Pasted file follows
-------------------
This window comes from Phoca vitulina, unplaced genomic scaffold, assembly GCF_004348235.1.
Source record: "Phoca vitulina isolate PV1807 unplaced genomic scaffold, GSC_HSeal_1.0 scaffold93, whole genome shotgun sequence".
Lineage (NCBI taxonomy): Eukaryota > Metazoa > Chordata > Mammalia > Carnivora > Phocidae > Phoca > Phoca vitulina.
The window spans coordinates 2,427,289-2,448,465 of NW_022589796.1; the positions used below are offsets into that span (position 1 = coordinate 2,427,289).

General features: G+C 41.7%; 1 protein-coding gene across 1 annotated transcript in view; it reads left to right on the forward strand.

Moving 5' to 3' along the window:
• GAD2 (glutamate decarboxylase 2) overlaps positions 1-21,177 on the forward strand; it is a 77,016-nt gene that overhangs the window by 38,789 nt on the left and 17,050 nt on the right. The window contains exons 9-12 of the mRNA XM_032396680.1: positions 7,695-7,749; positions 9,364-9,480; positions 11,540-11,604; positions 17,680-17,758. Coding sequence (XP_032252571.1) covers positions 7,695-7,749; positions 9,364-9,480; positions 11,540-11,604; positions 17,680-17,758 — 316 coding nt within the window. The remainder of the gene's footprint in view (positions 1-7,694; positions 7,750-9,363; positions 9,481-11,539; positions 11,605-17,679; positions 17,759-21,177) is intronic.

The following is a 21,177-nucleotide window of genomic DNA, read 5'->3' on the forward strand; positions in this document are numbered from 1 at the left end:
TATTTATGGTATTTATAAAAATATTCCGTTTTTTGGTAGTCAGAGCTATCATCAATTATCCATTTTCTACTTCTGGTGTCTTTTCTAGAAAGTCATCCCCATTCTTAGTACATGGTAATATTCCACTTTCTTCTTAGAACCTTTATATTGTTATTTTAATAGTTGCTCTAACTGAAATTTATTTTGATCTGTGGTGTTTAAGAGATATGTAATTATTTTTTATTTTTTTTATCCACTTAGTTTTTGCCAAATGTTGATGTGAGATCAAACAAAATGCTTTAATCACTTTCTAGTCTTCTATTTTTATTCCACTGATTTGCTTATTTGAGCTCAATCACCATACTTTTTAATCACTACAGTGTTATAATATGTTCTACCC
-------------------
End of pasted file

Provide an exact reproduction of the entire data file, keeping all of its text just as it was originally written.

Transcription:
This window comes from Phoca vitulina, unplaced genomic scaffold, assembly GCF_004348235.1.
Source record: "Phoca vitulina isolate PV1807 unplaced genomic scaffold, GSC_HSeal_1.0 scaffold93, whole genome shotgun sequence".
Lineage (NCBI taxonomy): Eukaryota > Metazoa > Chordata > Mammalia > Carnivora > Phocidae > Phoca > Phoca vitulina.
The window spans coordinates 2,427,289-2,448,465 of NW_022589796.1; the positions used below are offsets into that span (position 1 = coordinate 2,427,289).

General features: G+C 41.7%; 1 protein-coding gene across 1 annotated transcript in view; it reads left to right on the forward strand.

Moving 5' to 3' along the window:
• GAD2 (glutamate decarboxylase 2) overlaps positions 1-21,177 on the forward strand; it is a 77,016-nt gene that overhangs the window by 38,789 nt on the left and 17,050 nt on the right. The window contains exons 9-12 of the mRNA XM_032396680.1: positions 7,695-7,749; positions 9,364-9,480; positions 11,540-11,604; positions 17,680-17,758. Coding sequence (XP_032252571.1) covers positions 7,695-7,749; positions 9,364-9,480; positions 11,540-11,604; positions 17,680-17,758 — 316 coding nt within the window. The remainder of the gene's footprint in view (positions 1-7,694; positions 7,750-9,363; positions 9,481-11,539; positions 11,605-17,679; positions 17,759-21,177) is intronic.

The following is a 21,177-nucleotide window of genomic DNA, read 5'->3' on the forward strand; positions in this document are numbered from 1 at the left end:
TATTTATGGTATTTATAAAAATATTCCGTTTTTTGGTAGTCAGAGCTATCATCAATTATCCATTTTCTACTTCTGGTGTCTTTTCTAGAAAGTCATCCCCATTCTTAGTACATGGTAATATTCCACTTTCTTCTTAGAACCTTTATATTGTTATTTTAATAGTTGCTCTAACTGAAATTTATTTTGATCTGTGGTGTTTAAGAGATATGTAATTATTTTTTATTTTTTTTATCCACTTAGTTTTTGCCAAATGTTGATGTGAGATCAAACAAAATGCTTTAATCACTTTCTAGTCTTCTATTTTTATTCCACTGATTTGCTTATTTGAGCTCAATCACCATACTTTTTAATCACTACAGTGTTATAATATGTTCTACCC